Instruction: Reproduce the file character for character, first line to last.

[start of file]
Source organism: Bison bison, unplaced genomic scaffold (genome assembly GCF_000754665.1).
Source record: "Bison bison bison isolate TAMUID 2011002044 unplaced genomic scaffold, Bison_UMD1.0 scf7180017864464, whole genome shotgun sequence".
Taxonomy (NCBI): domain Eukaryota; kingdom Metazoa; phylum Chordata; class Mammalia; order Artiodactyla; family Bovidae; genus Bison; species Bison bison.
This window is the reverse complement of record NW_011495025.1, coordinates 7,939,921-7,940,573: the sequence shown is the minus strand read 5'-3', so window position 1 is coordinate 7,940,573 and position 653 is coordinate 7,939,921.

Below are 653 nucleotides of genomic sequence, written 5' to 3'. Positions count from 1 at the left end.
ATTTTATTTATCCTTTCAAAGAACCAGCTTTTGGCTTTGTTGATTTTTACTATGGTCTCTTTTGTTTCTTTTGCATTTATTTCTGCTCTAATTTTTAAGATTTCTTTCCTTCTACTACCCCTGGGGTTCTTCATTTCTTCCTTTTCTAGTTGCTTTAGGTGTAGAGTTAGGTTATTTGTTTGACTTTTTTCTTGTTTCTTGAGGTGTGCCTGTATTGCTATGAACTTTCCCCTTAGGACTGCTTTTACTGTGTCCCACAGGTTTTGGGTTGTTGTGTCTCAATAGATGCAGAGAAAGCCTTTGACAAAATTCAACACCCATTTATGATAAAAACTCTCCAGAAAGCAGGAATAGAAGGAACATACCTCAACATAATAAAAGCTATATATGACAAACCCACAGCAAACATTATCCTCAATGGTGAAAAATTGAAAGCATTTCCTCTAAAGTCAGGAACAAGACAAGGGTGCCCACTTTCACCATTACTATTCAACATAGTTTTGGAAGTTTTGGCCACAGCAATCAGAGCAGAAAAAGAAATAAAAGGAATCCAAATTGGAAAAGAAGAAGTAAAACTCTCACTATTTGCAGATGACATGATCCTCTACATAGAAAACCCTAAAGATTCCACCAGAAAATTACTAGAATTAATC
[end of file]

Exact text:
Source organism: Bison bison, unplaced genomic scaffold (genome assembly GCF_000754665.1).
Source record: "Bison bison bison isolate TAMUID 2011002044 unplaced genomic scaffold, Bison_UMD1.0 scf7180017864464, whole genome shotgun sequence".
Taxonomy (NCBI): domain Eukaryota; kingdom Metazoa; phylum Chordata; class Mammalia; order Artiodactyla; family Bovidae; genus Bison; species Bison bison.
This window is the reverse complement of record NW_011495025.1, coordinates 7,939,921-7,940,573: the sequence shown is the minus strand read 5'-3', so window position 1 is coordinate 7,940,573 and position 653 is coordinate 7,939,921.

Below are 653 nucleotides of genomic sequence, written 5' to 3'. Positions count from 1 at the left end.
ATTTTATTTATCCTTTCAAAGAACCAGCTTTTGGCTTTGTTGATTTTTACTATGGTCTCTTTTGTTTCTTTTGCATTTATTTCTGCTCTAATTTTTAAGATTTCTTTCCTTCTACTACCCCTGGGGTTCTTCATTTCTTCCTTTTCTAGTTGCTTTAGGTGTAGAGTTAGGTTATTTGTTTGACTTTTTTCTTGTTTCTTGAGGTGTGCCTGTATTGCTATGAACTTTCCCCTTAGGACTGCTTTTACTGTGTCCCACAGGTTTTGGGTTGTTGTGTCTCAATAGATGCAGAGAAAGCCTTTGACAAAATTCAACACCCATTTATGATAAAAACTCTCCAGAAAGCAGGAATAGAAGGAACATACCTCAACATAATAAAAGCTATATATGACAAACCCACAGCAAACATTATCCTCAATGGTGAAAAATTGAAAGCATTTCCTCTAAAGTCAGGAACAAGACAAGGGTGCCCACTTTCACCATTACTATTCAACATAGTTTTGGAAGTTTTGGCCACAGCAATCAGAGCAGAAAAAGAAATAAAAGGAATCCAAATTGGAAAAGAAGAAGTAAAACTCTCACTATTTGCAGATGACATGATCCTCTACATAGAAAACCCTAAAGATTCCACCAGAAAATTACTAGAATTAATC